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Big four forecasts tax changes for next decade


One big four firm has tipped technological changes to force the tax reform agenda out of stagnation and has forecast some far-reaching changes over the next 10 years for both the tax system and tax agents.

By Katarina Taurian 9 minute read

KPMG’s report Tax 2025 argues that developments in technology, especially the increased use of cognitive intelligence, will change the nature of both the corporate tax function and national revenue authorities.

“Tax reform has currently slipped off the domestic political agenda despite the base erosion and profit shifting (BEPS) initiative placing huge scrutiny on the international tax system in recent years,” said David Linke, KPMG national managing partner.

“But this is only a temporary pause because technological, economic and societal changes will force change in our tax system and policy-makers will have to respond. How far they go will have a major bearing on Australia’s competitiveness and prosperity in the medium term. Our fear is that the response will not be as great as it will need to be,” he said.

Importantly for accountants, KPMG believes tax in 2025 “may well see” the application of artificial intelligence to the preparation of tax returns.

“AI may be used to discern the likely tax treatment of general ledger (GL) items within a high range of certainty, based on learning experiences from previous analyses,” KPMG said.

“One of the major changes for the tax function will be the ready availability of relatively sophisticated methods of data analysis,” KPMG said.

“Revenue authorities will have fewer staff but will become far more precise in their targeting and enforcement. They will be have direct access to companies’ general ledgers (GL) and run various mechanistic and cognitive intelligence-based analyses to test systems controls and precisely target tax risk,” KPMG added.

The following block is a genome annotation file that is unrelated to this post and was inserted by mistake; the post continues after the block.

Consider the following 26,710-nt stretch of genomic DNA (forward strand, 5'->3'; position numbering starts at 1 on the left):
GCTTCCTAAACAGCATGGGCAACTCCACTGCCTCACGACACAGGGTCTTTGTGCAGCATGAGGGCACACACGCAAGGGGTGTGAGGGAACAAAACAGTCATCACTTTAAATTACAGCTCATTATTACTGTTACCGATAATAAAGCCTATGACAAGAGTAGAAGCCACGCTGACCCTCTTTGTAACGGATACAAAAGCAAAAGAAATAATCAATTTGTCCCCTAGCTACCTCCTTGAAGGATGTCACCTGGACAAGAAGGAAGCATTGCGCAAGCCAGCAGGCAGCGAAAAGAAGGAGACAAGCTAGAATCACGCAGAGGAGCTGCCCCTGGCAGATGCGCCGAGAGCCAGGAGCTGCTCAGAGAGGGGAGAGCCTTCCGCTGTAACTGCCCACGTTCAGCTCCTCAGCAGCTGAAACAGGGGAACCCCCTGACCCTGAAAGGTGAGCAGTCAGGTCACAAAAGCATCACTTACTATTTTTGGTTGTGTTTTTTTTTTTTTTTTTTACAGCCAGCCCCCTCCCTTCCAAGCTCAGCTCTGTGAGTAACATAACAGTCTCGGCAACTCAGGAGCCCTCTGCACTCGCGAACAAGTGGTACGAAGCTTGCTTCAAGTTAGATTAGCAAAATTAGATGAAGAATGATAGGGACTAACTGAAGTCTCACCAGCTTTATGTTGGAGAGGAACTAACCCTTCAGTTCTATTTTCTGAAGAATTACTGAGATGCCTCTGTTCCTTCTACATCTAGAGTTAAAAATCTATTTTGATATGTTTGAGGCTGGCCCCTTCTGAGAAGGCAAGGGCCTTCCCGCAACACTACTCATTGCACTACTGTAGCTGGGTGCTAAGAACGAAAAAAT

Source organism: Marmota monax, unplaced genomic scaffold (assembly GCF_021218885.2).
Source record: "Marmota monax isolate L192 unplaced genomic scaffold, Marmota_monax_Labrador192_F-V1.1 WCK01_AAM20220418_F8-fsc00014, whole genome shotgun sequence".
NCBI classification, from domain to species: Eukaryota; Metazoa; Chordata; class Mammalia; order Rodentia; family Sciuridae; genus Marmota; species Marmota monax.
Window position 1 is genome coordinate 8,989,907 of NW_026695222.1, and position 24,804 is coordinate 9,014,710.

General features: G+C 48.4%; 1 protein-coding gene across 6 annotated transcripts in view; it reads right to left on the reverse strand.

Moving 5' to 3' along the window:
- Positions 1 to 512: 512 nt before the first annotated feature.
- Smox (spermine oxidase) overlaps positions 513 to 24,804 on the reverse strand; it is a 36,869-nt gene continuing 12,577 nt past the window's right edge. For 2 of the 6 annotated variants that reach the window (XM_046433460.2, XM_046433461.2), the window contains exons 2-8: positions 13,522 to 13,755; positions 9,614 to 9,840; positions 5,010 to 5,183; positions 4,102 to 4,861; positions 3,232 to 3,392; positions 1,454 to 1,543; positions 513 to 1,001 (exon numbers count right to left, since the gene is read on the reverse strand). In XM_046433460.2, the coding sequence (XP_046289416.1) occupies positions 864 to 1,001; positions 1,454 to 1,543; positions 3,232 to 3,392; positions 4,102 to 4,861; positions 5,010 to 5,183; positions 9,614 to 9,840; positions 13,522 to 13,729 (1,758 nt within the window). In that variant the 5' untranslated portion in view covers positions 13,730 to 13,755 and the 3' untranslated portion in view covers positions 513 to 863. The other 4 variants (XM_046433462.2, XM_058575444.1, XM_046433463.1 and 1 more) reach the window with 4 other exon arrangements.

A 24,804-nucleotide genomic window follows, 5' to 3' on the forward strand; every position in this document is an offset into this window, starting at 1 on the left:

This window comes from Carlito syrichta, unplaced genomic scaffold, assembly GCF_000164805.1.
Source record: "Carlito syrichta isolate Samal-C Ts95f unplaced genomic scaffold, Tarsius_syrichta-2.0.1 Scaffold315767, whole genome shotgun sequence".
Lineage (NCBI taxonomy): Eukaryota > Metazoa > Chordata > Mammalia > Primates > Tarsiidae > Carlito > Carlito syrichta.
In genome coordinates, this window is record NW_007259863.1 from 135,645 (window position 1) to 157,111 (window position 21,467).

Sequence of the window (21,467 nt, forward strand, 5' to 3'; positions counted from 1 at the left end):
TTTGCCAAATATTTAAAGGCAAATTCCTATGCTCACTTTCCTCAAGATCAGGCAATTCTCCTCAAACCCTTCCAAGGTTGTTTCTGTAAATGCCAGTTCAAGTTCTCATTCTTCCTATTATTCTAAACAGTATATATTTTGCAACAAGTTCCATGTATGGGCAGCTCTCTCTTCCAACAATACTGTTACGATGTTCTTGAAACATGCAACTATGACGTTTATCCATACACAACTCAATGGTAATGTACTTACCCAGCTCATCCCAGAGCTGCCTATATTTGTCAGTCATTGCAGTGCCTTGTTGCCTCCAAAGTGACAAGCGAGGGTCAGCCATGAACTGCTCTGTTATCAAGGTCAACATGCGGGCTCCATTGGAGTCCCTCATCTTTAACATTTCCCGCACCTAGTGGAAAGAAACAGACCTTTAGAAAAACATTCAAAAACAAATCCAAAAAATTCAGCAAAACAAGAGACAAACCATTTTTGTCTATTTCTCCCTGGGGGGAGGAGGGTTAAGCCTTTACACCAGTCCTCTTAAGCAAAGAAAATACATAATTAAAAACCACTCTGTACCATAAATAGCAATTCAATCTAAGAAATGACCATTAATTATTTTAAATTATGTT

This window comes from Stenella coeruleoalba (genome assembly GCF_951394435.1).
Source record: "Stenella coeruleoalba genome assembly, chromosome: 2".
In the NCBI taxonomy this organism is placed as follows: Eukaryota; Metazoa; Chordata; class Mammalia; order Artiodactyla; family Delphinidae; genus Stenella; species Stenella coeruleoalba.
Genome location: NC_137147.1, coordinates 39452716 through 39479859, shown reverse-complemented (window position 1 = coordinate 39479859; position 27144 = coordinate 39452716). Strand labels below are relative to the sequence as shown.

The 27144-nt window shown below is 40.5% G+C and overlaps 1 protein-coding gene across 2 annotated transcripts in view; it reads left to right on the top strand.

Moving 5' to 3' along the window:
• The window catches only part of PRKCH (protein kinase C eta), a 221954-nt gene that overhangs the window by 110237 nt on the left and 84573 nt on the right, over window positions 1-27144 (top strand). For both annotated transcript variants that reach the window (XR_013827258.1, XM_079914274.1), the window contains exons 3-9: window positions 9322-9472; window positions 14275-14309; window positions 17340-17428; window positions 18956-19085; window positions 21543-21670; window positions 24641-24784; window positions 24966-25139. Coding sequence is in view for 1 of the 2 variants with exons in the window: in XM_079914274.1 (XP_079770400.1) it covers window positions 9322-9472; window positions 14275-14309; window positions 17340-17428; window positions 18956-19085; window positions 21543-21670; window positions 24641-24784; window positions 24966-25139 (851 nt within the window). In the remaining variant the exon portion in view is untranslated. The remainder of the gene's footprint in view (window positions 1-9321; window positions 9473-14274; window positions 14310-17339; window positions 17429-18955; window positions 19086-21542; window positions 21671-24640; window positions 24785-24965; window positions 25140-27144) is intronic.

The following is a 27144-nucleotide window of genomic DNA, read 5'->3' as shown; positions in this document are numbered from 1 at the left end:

KPMG said internationally, for most small to medium-sized economies, company tax rates will settle between 17 and 25 per cent.

“It is likely that in Australia’s – a mid-size economy – efforts to reduce the corporate tax rate to within this band will remain, but domestic political realities suggest it may not be achieved by 2025,” the report said.

KPMG also said the rise of the ‘gig’ economy – a highly educated, global group of people willing to provide services through the internet for lower cost – may diminish Australia’s personal tax base by pushing down our high marginal rates from 49 per cent to the mid-40s.

By 2025, the report projects more states will have joined ACT on the path from stamp duty to land taxes.

“But Australia will continue to resist calls for wealth and estate duty taxes. ‘Sin’ taxes and financial transaction taxes will increase in rates and usage,” KPMG said.

The report also said changes to the definition of a permanent establishment – a key part of the BEPS agenda – are likely to diminish Australia’s corporate tax base, with more of the profits of our major exporters being taxed by overseas revenue authorities.

Further, while there will be an international move to higher indirect taxes, domestic political difficulties will see Australia with the same low consumption tax base and rate in 2025, KPMG said.

“This will be further diminished as expenditure patterns change towards increased health, which is mostly GST-free,” the report said.

Transfer pricing will also become “ever more complex”, according to KPMG, and there will be increasing tension between China/India and most developed countries on the location of value associated with intellectual property.

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